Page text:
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Relic heralds ‘new chapter’ for Maronites


About 500 members of the local Maronite community gathered to welcome and venerate a precious first-class relic of their patron and founding father, Saint Maroun, on February 18.

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In what was a solemn occasion, members of the congregation processed the reliquary along a short stretch of Goodwood Road and then into St Maroun’s Church. Joining the procession were the Maronite Bishop of Australia Antoine-Charbel Tarabay of Sydney, local Maronite priest Fr Louis Saad and Monsignor Rob Egar.

Following Mass, parishioners took the opportunity for veneration and prayers before the relic was moved the following morning. Members of the community also celebrated the special event with a traditional Lebanese lunch and family day.

Bishop Tarabay said the arrival of the relic was a significant occasion for the Maronite community.

“This is the first time there has ever been a relic of St Maroun in Australia, so it is a unique event. From the banks of the Assi River to the shores of Australia, we welcome the relic,” he said during his visit to Adelaide.

The relic is a portion of bone from the saint’s skull. It is featured in the centre of the cross which is part a cedar sculpture designed to symbolise the life and journey of the Maronites through history.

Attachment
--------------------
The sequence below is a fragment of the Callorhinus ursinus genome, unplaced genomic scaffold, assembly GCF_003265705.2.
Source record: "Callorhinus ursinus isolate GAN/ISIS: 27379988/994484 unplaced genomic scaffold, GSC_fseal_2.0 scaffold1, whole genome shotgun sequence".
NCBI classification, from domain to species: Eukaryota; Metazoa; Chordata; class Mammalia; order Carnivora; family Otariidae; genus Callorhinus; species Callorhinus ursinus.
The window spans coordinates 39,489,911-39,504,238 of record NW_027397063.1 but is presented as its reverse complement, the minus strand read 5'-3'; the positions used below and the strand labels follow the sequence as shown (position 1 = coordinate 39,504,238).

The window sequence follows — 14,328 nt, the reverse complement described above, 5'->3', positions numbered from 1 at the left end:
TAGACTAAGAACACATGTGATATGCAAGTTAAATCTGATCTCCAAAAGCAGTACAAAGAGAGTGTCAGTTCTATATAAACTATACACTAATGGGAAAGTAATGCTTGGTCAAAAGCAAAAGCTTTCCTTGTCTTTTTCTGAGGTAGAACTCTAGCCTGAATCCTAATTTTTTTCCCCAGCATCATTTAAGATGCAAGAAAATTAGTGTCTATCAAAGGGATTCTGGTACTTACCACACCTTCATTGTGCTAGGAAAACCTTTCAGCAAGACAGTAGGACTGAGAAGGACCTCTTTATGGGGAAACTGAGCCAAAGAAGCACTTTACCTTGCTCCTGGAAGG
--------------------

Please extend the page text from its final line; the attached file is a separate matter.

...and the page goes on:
In a message to members of the Maronite Church, Bishop Tarabay thanked Bishop Mounir Khairallah, who brought the relic to Australia, and members of the clergy and the Maronite Catholic Society who had worked tirelessly over the past year to organise the arrival of the relic.

“It is our hope that the presence of the relics of our father and patron St Maroun is a new chapter in the history and the life of our Maronite community here in Australia,” he wrote.

“It will reconnect us more and more to our spiritual roots and sacred Eastern traditions and it will help us to continue bearing strong witness to our faith in God with zeal and loyalty.

“May this be an occasion for all the Maronites, old and young, to take great pride in their traditions, spirituality and identity and may it be a new opportunity to meet with each other and to live the true Maronite values, spirituality and faith in this beloved land.”

The reliquary.

St Maroun, who died in 410, was a Syriac Christian priest who later became a hermit. He embraced the quiet solitude of the mountain life, living in the open air, exposed to the forces of nature such as sun, rain, hail and snow.

He converted a pagan temple and its followers into a church and spent his time praying in solitude, fasting and working. He was known for his missionary work, healing and miracles, and teachings of a monastic devotion to God.

The relic was transported to Sydney from Lebanon in time for the celebration of St Maroun’s feast day on February 9. Following a tour of churches in Australia it will be housed permanently in St Maroun’s Cathedral, Redfern.




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